Governor, Call 911

While flipping through cable news shows a couple months ago, I came across an interview with a Sacramento resident named Elizabeth Novak. She made national news by posting a desperate—but heartfelt—video message to Gov. Gavin Newsom on social media.

Novak, who owned and operated a hair salon on Broadway in Land Park, posted a video on Twitter describing how difficult it was to run her business during the homeless crisis. She asked how the governor was going to help. I was intrigued because I’ve had small-business owners reach out to me with similar problems.

Eye For Style

Mark Friedman was showing a visitor around The Foundry, his latest apartment project in West Sacramento, when he paused to check something that had been bugging him.

An outer hallway connecting different wings of the three-story building were painted orange, which seemed like a good idea at the outset. But now Friedman was having second thoughts: too much orange. He was pleased to see workers already covering it up with a less garish coat of gray paint.

Beyond Store-Bought

A few years ago, Gregory Berger’s interest in cooking and baking was purely part of the household routine. But then, one sourdough loaf changed everything.

Berger is a stay-at-home dad who spends his days caring for his son, Rowan, while running his own graphic design company in Sacramento. He became inspired to delve into the world of breadmaking after reading “Cooked: A Natural History of Transformation” by Michael Pollan.

Bring Your Appetite

Jose Silva has a thing for burgers. “If we can put it on a bun, we’ll serve it,” says Silva, owner of Flaming Grill Café. Whether it’s sirloin, chuck, bison, ostrich, elk, alligator, carnitas or ahi tuna, you’ll find it on the menu at one of Silva’s three locations.

Chef and owner, Silva has spent the majority of his life, almost 35 years, in the kitchen. Starting out washing dishes at age 13, he steadily worked his way through a variety of Sacramento restaurants, finally giving up the game a dozen years ago. But like a professional athlete who just can’t hang up the cleats, Silva found himself back on the field when he stumbled upon an opportunity to buy up an awkward little food stand on El Camino Avenue. Less than one year into his sabbatical and he was back at the grill, the only difference this time was that it was his grill.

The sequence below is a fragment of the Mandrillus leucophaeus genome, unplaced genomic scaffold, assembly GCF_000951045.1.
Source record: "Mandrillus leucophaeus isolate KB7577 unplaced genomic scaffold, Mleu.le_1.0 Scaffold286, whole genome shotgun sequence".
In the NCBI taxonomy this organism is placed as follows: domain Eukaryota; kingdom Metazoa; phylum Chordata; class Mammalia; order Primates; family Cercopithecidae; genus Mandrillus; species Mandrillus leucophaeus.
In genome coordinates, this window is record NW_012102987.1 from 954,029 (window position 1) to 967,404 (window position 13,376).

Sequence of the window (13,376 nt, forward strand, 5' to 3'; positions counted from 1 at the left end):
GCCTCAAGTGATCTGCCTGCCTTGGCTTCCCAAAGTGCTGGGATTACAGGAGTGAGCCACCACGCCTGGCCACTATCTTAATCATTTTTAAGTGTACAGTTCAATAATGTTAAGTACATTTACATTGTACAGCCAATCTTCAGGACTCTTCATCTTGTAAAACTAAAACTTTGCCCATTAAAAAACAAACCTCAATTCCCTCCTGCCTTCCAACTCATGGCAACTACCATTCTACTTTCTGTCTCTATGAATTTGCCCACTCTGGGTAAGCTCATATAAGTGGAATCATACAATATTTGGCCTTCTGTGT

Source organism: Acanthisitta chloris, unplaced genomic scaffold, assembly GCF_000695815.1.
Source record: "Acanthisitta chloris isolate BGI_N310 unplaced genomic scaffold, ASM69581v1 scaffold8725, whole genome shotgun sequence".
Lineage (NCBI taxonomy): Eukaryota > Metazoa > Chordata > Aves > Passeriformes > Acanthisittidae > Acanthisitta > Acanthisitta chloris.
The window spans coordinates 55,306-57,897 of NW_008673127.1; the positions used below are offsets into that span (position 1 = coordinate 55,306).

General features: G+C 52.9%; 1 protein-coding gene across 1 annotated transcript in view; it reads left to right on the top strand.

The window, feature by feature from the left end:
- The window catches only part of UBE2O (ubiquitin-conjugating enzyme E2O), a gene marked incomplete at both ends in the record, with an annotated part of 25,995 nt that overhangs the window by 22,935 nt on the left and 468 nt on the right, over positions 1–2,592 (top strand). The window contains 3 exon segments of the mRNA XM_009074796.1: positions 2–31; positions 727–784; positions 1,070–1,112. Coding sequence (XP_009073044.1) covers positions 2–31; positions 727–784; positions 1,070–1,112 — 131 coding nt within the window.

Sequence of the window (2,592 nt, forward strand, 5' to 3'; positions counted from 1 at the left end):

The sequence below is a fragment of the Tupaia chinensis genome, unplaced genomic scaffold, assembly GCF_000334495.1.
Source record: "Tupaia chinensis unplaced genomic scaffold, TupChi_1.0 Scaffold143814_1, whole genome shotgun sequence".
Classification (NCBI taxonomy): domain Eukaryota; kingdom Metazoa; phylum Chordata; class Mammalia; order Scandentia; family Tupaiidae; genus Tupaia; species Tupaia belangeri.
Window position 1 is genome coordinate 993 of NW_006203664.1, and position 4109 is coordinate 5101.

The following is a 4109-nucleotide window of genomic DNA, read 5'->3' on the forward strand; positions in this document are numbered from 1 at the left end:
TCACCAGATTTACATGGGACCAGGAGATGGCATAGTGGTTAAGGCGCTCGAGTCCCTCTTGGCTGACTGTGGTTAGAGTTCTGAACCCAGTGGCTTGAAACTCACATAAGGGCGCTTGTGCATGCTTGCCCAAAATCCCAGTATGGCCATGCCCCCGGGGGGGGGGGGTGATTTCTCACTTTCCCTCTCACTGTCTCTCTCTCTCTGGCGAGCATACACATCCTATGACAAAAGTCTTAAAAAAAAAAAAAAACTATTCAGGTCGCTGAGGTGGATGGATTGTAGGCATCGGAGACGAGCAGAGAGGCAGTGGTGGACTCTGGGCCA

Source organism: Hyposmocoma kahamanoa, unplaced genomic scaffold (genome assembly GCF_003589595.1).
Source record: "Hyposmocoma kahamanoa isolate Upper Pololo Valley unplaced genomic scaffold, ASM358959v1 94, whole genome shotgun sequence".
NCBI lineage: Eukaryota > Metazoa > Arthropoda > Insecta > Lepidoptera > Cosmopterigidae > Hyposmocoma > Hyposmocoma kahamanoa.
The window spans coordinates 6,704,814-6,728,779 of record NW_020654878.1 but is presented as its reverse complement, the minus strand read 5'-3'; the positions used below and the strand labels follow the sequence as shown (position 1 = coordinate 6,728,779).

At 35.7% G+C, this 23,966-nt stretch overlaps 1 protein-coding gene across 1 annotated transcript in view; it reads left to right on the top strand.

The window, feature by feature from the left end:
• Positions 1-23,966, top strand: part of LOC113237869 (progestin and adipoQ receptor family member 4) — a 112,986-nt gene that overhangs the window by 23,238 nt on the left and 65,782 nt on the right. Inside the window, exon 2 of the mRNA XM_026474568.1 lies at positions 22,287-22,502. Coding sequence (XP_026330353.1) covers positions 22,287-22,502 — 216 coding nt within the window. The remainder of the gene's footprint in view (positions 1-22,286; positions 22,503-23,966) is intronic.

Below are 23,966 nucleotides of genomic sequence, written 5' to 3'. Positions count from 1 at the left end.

Fruitful Thinking

Like many of us, Jeff Durston was quite troubled by the rhetoric coming out of the Republican primary in 2016. So what did he do? He wrote a children’s book.

“I wasn’t consciously thinking, ‘How can we resist this?’” Durston says. “I started thinking about how we could push back against the values we don’t support. My daughter was 3 at the time and we would read books to her every night. I realized that a lot of children’s books are passing down core, fundamental values like friendship, acceptance—human themes.”

Bridge Building

Since 1911, the I Street Bridge has faithfully carried trains and cars and people and bicycles on its slender, double-deck span 400 feet across the muddy Sacramento River.

The bridge is an old-timey mechanical marvel. Giant gears pivot the decks sideways, like a sword on a spindle, when tall boats approach. Mark Twain would have loved it, but he died in 1910 and missed the grand opening by a year.

River Access is Trending

River Access is Trending

There are two ways to think about public access at California’s beaches and waterways.

One way is to embrace the idea of access for everyone. Gov. Gavin Newsom demonstrated this approach in October, when he signed legislation that opened previously private beaches in Santa Barbara County.
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Dining

Bring Your Appetite

Bring Your Appetite

Jose Silva has a thing for burgers. “If we can put it on a bun, we’ll serve it,” says Silva, owner of Flaming Grill Café. Whether it’s sirloin, chuck, bison, ostrich, elk, alligator, carnitas or ahi tuna, you’ll find it on the menu at one of Silva’s three locations.

Chef and owner, Silva has spent the majority of his life, almost 35 years, in the kitchen. Starting out washing dishes at age 13, he steadily worked his way through a variety of Sacramento restaurants, finally giving up the game a dozen years ago. But like a professional athlete who just can’t hang up the cleats, Silva found himself back on the field when he stumbled upon an opportunity to buy up an awkward little food stand on El Camino Avenue. Less than one year into his sabbatical and he was back at the grill, the only difference this time was that it was his grill.
Read More
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